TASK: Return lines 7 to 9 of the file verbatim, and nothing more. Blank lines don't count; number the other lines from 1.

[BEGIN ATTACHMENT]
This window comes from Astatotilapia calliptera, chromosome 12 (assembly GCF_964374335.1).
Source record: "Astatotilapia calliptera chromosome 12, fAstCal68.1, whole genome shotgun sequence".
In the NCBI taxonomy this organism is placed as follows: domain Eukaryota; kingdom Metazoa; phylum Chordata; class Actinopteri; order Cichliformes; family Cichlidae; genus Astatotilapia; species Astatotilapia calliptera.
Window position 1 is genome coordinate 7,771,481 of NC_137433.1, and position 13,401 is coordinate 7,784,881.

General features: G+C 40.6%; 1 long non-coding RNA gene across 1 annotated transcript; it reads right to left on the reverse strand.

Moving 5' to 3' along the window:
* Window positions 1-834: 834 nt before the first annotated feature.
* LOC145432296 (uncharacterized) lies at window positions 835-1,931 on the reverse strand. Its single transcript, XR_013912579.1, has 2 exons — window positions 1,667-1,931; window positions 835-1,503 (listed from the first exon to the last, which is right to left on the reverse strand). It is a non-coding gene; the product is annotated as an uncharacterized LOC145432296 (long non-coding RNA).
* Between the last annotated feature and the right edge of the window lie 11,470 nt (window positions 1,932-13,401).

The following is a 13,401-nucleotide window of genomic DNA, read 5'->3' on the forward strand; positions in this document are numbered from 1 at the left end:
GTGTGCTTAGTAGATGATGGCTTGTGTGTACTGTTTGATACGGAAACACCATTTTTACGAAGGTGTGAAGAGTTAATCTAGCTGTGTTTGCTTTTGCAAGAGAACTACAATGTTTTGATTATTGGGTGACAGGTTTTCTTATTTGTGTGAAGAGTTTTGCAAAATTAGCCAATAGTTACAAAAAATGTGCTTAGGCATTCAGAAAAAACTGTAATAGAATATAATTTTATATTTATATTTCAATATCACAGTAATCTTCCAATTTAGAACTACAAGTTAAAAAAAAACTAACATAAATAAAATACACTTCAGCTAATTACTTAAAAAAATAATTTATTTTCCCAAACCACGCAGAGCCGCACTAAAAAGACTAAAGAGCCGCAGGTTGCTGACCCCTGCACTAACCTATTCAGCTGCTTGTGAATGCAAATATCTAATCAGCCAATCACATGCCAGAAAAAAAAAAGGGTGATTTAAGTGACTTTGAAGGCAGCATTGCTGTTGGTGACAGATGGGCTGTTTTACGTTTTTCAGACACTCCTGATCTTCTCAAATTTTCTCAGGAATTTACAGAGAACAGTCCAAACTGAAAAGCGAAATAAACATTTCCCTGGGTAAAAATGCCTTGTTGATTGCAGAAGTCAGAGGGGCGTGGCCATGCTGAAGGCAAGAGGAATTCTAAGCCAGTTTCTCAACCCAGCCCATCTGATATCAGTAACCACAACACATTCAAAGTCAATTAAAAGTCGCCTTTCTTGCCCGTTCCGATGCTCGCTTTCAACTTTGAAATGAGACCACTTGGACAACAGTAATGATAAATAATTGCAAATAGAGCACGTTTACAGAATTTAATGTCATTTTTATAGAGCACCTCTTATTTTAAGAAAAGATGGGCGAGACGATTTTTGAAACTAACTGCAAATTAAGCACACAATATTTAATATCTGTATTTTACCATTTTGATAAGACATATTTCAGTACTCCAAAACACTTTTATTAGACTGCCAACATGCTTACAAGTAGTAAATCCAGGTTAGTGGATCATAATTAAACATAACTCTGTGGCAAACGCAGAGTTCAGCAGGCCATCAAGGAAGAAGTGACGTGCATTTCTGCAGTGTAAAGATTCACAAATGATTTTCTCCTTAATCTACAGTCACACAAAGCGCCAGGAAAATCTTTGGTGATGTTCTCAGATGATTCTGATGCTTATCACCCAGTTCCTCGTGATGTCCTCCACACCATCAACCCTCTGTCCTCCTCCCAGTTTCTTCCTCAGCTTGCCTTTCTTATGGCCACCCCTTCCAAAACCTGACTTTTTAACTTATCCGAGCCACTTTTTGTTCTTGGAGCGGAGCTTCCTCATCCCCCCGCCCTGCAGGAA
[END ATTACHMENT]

* Window positions 1-834: 834 nt before the first annotated feature.
* LOC145432296 (uncharacterized) lies at window positions 835-1,931 on the reverse strand. Its single transcript, XR_013912579.1, has 2 exons — window positions 1,667-1,931; window positions 835-1,503 (listed from the first exon to the last, which is right to left on the reverse strand). It is a non-coding gene; the product is annotated as an uncharacterized LOC145432296 (long non-coding RNA).
* Between the last annotated feature and the right edge of the window lie 11,470 nt (window positions 1,932-13,401).